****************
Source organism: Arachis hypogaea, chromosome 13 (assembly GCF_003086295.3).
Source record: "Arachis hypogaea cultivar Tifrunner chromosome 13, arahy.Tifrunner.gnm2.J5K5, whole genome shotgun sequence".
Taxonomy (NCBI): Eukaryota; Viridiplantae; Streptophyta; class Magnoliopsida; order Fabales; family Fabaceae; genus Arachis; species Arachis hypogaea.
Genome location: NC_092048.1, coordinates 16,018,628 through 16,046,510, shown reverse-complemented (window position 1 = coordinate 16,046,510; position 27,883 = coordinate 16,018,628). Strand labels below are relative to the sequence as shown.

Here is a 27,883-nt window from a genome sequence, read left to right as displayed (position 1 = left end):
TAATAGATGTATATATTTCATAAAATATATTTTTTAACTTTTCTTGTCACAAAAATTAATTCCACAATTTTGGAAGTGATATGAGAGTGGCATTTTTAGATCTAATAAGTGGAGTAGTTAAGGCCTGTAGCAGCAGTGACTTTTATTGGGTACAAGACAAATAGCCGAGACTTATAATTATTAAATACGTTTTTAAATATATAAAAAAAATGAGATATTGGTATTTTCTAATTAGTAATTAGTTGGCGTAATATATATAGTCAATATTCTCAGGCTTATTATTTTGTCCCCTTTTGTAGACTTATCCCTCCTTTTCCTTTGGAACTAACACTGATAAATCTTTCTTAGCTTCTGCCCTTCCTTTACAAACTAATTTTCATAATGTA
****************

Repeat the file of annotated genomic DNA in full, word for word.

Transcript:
Source organism: Arachis hypogaea, chromosome 13 (assembly GCF_003086295.3).
Source record: "Arachis hypogaea cultivar Tifrunner chromosome 13, arahy.Tifrunner.gnm2.J5K5, whole genome shotgun sequence".
Taxonomy (NCBI): Eukaryota; Viridiplantae; Streptophyta; class Magnoliopsida; order Fabales; family Fabaceae; genus Arachis; species Arachis hypogaea.
Genome location: NC_092048.1, coordinates 16,018,628 through 16,046,510, shown reverse-complemented (window position 1 = coordinate 16,046,510; position 27,883 = coordinate 16,018,628). Strand labels below are relative to the sequence as shown.

Here is a 27,883-nt window from a genome sequence, read left to right as displayed (position 1 = left end):
TAATAGATGTATATATTTCATAAAATATATTTTTTAACTTTTCTTGTCACAAAAATTAATTCCACAATTTTGGAAGTGATATGAGAGTGGCATTTTTAGATCTAATAAGTGGAGTAGTTAAGGCCTGTAGCAGCAGTGACTTTTATTGGGTACAAGACAAATAGCCGAGACTTATAATTATTAAATACGTTTTTAAATATATAAAAAAAATGAGATATTGGTATTTTCTAATTAGTAATTAGTTGGCGTAATATATATAGTCAATATTCTCAGGCTTATTATTTTGTCCCCTTTTGTAGACTTATCCCTCCTTTTCCTTTGGAACTAACACTGATAAATCTTTCTTAGCTTCTGCCCTTCCTTTACAAACTAATTTTCATAATGTA